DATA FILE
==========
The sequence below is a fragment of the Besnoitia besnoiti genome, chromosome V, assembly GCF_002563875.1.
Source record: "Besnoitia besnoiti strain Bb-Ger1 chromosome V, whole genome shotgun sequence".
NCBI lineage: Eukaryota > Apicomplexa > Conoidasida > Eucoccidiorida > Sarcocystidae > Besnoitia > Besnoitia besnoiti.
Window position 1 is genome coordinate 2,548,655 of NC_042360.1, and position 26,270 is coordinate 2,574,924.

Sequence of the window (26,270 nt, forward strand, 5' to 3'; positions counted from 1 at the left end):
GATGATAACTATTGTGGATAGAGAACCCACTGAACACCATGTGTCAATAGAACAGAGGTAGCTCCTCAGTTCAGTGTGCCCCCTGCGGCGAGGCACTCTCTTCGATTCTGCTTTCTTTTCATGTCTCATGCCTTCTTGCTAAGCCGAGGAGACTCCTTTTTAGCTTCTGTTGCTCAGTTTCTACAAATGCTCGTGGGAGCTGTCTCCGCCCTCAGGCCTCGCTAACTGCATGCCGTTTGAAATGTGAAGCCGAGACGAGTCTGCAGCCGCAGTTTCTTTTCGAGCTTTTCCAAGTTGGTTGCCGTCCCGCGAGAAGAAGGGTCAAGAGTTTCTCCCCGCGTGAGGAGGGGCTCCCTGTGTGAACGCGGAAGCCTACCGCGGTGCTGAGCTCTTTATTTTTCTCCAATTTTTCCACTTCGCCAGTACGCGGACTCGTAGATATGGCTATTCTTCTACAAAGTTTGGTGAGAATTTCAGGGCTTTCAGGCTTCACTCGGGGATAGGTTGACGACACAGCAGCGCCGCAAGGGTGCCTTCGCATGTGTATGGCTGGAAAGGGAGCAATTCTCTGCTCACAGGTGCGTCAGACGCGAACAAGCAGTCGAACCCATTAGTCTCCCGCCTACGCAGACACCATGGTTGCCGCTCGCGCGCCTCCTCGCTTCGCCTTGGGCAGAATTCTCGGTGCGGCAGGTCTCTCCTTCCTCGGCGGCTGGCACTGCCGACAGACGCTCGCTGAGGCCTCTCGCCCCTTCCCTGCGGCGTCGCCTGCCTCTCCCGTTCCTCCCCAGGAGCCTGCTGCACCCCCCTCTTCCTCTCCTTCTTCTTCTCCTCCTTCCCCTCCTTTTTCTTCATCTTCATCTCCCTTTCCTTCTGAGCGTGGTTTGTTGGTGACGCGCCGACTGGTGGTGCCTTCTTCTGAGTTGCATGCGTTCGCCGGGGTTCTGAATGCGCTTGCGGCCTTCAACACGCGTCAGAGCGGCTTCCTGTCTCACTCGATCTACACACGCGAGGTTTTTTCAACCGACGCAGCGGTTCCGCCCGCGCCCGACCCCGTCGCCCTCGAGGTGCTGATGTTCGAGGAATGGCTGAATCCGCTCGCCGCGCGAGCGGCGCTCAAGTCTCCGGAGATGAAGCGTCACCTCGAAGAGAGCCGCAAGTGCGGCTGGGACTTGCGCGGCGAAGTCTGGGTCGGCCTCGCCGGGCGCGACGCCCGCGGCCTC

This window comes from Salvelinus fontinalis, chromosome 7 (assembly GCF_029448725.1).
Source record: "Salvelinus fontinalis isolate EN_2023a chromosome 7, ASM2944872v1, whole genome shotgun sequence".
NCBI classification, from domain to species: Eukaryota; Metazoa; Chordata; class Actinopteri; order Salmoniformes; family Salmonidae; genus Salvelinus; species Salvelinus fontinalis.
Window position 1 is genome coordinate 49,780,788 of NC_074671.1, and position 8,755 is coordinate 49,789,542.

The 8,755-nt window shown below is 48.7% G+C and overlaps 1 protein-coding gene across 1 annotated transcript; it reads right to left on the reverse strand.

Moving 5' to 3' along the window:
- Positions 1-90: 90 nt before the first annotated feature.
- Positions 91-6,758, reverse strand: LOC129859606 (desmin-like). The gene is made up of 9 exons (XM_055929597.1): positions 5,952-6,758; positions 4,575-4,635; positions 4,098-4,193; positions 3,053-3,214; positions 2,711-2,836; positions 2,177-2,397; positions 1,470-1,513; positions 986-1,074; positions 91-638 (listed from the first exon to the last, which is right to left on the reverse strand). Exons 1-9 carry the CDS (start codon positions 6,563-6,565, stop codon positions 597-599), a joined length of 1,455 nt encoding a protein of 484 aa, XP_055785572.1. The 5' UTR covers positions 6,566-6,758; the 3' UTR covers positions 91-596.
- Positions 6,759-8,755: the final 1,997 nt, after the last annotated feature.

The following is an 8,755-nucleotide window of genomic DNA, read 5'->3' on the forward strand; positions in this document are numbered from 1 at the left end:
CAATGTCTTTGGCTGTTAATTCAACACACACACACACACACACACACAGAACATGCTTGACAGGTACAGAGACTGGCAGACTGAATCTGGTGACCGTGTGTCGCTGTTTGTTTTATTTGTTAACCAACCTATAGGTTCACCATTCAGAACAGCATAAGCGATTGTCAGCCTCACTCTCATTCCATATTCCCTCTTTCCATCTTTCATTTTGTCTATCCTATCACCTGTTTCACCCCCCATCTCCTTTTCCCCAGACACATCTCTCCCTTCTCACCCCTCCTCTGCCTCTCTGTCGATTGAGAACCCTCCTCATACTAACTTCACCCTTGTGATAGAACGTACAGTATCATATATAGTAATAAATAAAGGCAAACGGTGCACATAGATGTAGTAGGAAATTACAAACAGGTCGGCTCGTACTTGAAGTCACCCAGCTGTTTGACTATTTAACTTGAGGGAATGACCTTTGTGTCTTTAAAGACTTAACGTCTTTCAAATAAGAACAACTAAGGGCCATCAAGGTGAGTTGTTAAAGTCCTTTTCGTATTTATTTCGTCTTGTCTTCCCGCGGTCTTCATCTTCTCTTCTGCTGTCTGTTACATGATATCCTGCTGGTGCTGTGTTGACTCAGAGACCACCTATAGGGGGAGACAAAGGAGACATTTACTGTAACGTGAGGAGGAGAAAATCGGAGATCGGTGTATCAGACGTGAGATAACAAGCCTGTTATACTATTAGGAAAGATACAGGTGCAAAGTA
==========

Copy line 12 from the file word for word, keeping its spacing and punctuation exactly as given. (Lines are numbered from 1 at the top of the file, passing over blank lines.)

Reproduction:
Moving 5' to 3' along the window: